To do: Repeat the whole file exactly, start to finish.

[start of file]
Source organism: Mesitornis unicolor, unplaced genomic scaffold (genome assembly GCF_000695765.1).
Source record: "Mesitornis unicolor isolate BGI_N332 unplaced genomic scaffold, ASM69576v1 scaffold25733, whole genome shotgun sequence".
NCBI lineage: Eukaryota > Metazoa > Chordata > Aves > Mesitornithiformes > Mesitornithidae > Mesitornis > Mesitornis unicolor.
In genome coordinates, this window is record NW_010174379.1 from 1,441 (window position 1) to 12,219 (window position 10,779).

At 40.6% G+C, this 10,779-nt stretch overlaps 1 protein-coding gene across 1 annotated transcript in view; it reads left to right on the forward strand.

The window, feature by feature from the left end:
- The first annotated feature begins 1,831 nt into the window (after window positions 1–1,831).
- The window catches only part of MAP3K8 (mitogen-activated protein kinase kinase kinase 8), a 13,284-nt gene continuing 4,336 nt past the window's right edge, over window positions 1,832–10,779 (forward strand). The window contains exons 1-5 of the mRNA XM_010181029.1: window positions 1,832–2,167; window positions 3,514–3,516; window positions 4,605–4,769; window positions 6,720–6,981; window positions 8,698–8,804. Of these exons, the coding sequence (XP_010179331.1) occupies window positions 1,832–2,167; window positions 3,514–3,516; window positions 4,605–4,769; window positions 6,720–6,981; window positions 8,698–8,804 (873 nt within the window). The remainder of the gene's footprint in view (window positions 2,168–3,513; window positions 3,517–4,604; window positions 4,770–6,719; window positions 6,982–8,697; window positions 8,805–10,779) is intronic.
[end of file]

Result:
Source organism: Mesitornis unicolor, unplaced genomic scaffold (genome assembly GCF_000695765.1).
Source record: "Mesitornis unicolor isolate BGI_N332 unplaced genomic scaffold, ASM69576v1 scaffold25733, whole genome shotgun sequence".
NCBI lineage: Eukaryota > Metazoa > Chordata > Aves > Mesitornithiformes > Mesitornithidae > Mesitornis > Mesitornis unicolor.
In genome coordinates, this window is record NW_010174379.1 from 1,441 (window position 1) to 12,219 (window position 10,779).

At 40.6% G+C, this 10,779-nt stretch overlaps 1 protein-coding gene across 1 annotated transcript in view; it reads left to right on the forward strand.

The window, feature by feature from the left end:
- The first annotated feature begins 1,831 nt into the window (after window positions 1–1,831).
- The window catches only part of MAP3K8 (mitogen-activated protein kinase kinase kinase 8), a 13,284-nt gene continuing 4,336 nt past the window's right edge, over window positions 1,832–10,779 (forward strand). The window contains exons 1-5 of the mRNA XM_010181029.1: window positions 1,832–2,167; window positions 3,514–3,516; window positions 4,605–4,769; window positions 6,720–6,981; window positions 8,698–8,804. Of these exons, the coding sequence (XP_010179331.1) occupies window positions 1,832–2,167; window positions 3,514–3,516; window positions 4,605–4,769; window positions 6,720–6,981; window positions 8,698–8,804 (873 nt within the window). The remainder of the gene's footprint in view (window positions 2,168–3,513; window positions 3,517–4,604; window positions 4,770–6,719; window positions 6,982–8,697; window positions 8,805–10,779) is intronic.